Miai counting
Table of contents | Table of diagrams Example diagram (gote) Black's play White's play Example diagram (sente) White's play Black's play |
Introduction
Miai Counting is a method to assess the value of a move in a particular position.^{[1]} It assigns a count to the position, and a value to a play in the position. The value of the play is how much it gains, on average, if it is a gote or reverse sente, or how much the reverse sente would have gained, if it is a sente. It indicates the significance, importance, or degree of necessity of a play. We say that a play with a larger miai value than another play is the hotter play.^{[1]}
In a position whose value does not depend upon ko threats, M, the miai value of a play, is given by:
M = S/T
where S, the swing, and T, the Local Tally difference, are found by comparing the count and Local Tally (1) when Black plays first, and (2) when White plays first
- S is given by subtracting the count in situation (2) from that in situation (1).
- T is found by subtracting the Local Tally in situation (2) from the Local Tally in situation (1). Here the Local Tally is (the number of stones Black played) - (the number of stones White played) in the position.
In a gote sequence of play, the first player plays an extra stone, while in a sente sequence of play, the players play the same number of stones. Hence, T=2 if the position is gote and T=1 if it is sente.
Example 1 - gote
Black's hane-connect gives a count of 3 points (8 for Black minus 5 for White) and a Local Tally of 1 (2 black stones - 1 white stone),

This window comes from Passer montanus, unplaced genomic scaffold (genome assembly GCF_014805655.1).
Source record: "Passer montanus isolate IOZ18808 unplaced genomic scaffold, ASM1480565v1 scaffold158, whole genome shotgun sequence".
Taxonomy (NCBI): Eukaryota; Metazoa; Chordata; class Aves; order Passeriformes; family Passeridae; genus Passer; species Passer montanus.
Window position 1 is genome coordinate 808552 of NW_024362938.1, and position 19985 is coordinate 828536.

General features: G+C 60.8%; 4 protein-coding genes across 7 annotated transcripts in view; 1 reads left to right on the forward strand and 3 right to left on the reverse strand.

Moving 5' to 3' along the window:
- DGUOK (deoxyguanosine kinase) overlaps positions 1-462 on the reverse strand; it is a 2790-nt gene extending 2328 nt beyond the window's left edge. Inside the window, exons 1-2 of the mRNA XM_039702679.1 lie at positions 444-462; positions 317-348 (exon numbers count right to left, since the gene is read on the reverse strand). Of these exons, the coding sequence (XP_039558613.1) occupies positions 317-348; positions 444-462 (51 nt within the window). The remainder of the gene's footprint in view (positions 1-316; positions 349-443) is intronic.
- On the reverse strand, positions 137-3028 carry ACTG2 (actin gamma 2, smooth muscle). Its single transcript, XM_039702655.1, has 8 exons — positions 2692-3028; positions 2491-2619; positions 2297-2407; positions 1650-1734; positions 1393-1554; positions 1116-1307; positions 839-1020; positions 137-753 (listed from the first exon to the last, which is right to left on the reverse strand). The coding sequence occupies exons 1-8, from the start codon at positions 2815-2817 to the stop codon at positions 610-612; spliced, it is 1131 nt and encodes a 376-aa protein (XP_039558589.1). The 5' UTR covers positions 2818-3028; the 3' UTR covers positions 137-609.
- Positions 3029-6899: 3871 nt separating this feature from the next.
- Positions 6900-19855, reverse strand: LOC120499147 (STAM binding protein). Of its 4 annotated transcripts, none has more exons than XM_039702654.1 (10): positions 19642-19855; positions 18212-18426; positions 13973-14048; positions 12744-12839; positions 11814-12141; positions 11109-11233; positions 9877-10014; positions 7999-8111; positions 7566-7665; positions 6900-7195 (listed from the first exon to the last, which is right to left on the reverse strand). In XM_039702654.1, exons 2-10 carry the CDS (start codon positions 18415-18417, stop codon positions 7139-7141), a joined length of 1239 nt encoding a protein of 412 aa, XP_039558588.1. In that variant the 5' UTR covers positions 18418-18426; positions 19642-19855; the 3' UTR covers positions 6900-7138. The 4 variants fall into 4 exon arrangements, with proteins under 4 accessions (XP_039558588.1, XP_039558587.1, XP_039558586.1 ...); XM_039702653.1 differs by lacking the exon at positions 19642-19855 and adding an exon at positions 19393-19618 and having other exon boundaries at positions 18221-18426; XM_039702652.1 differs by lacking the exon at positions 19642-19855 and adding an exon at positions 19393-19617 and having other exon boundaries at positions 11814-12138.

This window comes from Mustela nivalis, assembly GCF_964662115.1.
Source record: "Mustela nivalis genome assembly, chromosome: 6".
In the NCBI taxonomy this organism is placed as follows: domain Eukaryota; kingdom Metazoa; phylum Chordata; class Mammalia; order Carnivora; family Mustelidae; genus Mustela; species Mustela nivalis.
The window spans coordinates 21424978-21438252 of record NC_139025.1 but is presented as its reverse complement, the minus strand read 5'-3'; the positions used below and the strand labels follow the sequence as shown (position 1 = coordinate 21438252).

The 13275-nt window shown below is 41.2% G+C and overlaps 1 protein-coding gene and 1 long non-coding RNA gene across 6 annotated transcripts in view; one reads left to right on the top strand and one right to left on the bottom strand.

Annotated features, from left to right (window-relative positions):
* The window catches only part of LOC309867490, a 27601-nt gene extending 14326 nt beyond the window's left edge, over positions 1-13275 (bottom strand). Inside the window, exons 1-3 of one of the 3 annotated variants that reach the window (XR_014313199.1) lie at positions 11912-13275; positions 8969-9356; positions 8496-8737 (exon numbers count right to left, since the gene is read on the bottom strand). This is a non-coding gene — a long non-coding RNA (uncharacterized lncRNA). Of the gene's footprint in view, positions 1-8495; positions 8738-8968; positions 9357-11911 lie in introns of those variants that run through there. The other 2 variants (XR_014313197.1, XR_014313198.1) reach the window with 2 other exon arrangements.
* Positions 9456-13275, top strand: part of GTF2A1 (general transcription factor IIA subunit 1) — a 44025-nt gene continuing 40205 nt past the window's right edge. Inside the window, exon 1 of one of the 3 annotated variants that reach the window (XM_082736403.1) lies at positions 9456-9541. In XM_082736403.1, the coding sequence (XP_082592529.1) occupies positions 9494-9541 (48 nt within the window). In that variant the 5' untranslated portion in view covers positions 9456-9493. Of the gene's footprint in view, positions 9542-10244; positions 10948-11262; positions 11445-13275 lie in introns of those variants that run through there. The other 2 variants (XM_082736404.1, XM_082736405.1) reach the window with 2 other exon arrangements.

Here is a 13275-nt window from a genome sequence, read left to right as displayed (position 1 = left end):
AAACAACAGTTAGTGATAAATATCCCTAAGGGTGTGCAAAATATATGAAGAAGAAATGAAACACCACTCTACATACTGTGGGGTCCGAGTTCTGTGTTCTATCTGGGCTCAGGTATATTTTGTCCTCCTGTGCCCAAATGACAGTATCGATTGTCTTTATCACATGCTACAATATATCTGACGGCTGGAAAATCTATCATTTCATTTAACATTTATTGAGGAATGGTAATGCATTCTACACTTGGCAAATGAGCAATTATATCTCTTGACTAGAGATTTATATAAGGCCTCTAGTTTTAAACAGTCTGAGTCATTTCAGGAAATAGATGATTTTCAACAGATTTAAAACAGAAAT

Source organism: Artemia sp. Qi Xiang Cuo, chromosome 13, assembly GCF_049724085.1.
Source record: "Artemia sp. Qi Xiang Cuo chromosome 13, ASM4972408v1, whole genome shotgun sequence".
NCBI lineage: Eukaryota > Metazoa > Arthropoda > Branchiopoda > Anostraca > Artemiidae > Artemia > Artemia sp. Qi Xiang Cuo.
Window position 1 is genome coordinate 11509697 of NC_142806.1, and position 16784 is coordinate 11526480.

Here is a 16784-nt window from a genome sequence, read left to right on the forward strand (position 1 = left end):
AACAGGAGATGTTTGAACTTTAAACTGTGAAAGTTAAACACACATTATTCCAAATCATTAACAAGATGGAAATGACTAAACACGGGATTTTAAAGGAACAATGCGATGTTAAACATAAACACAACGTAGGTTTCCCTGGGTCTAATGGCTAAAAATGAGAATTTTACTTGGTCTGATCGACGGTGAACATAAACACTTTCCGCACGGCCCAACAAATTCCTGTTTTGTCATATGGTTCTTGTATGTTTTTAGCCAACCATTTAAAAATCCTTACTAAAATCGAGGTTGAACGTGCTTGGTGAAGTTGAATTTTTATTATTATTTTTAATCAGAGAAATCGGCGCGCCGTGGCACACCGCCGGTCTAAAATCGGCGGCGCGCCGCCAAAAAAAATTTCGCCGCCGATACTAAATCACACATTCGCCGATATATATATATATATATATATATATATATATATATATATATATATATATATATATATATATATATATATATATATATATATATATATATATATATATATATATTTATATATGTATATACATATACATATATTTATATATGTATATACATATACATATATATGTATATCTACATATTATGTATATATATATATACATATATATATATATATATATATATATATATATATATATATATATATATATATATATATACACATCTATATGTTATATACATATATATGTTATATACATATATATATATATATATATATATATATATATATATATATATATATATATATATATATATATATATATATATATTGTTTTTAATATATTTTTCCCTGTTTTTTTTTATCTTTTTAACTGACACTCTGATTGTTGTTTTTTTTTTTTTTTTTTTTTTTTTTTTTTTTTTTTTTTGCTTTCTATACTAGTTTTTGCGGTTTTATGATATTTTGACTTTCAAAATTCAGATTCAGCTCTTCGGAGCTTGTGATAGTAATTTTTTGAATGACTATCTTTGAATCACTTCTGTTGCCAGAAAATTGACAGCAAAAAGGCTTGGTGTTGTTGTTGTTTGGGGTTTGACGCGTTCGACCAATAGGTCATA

and White's hane-connect gives a count of 1 point (7 for Black minus 6 for White) and a Local Tally of -1 (1 black stone - 2 white stones).
Therefore, the miai value M is equal to 2/2 = 1. Otherwise stated, each play gains 1 point.
The miai count of the initial position is (3+1)/2 = 2 (see Miai Counting With Trees for formulas for determining the miai count).
Example 2 - sente
Here the count is 0. Each side has 5 points. (It will become clear why the two white stones are counted as captured already).
is sente, threatening to connect to the two white stones. (The move is sente, because the follow-up of it is bigger than the move itself. We don't bring in the possibility that White saves the stones, because this will typically occur only in ko situations. Otherwise, Black would have a play elsewhere that is bigger than capturing the stones, but then White would not have played here to start with. This reasoning depends upon the concept of temperature.)
Each player has made one play, for a tally of 0 plays, and the count remains the same. (This is what is meant by the proverb sente gains nothing.)
is reverse sente, gaining 1 point. So the miai value is the swing (1), divided by the local tally difference (1), which equals 1/1 = 1.
We call the sente a 1 point play, too, because it becomes necessary for White to play it when the size of other plays (ambient temperature) nears 1 point, and Black threatens to play the reverse sente.
Comparison
You can compare miai values directly. In general, you make the play with the largest miai value. Also, miai values add and subtract like ordinary numbers. Neither is true of deiri values.
Thus a 1 point sente, like the above example 2, and a 1 point gote by miai counting have the same urgency.
History
The Japanese amateur Ban'nai Jun'ei is credited with some of the development of miai counting.
More examples
See also
- Deiri counting
- Miai counting - ratio explanation
- miai counting made easy
- Miai counting/tedomari
- Miai counting/passing
- MiaiCountingWithTrees
- Counting Crawls.
- /Discussion
- Miai values list / Discussion.
- Kyle Blocher's lecture: https://www.youtube.com/watch?v=ZbgQ9jvhZS0
- Locale
- Endgame 2 Values: the book explains miai counting and calls it "modern endgame theory"
[1] Charles I think the development and discussion of the miai values list indicates clearly that miai values are attached first to positions, by means of pairs of sequences (best play for Black/best play for White).
[2] The example is not a full board, but part of a board. The stones framing the example are alive. That is a convention started in Mathematical Go, by Berlekamp and Wolfe.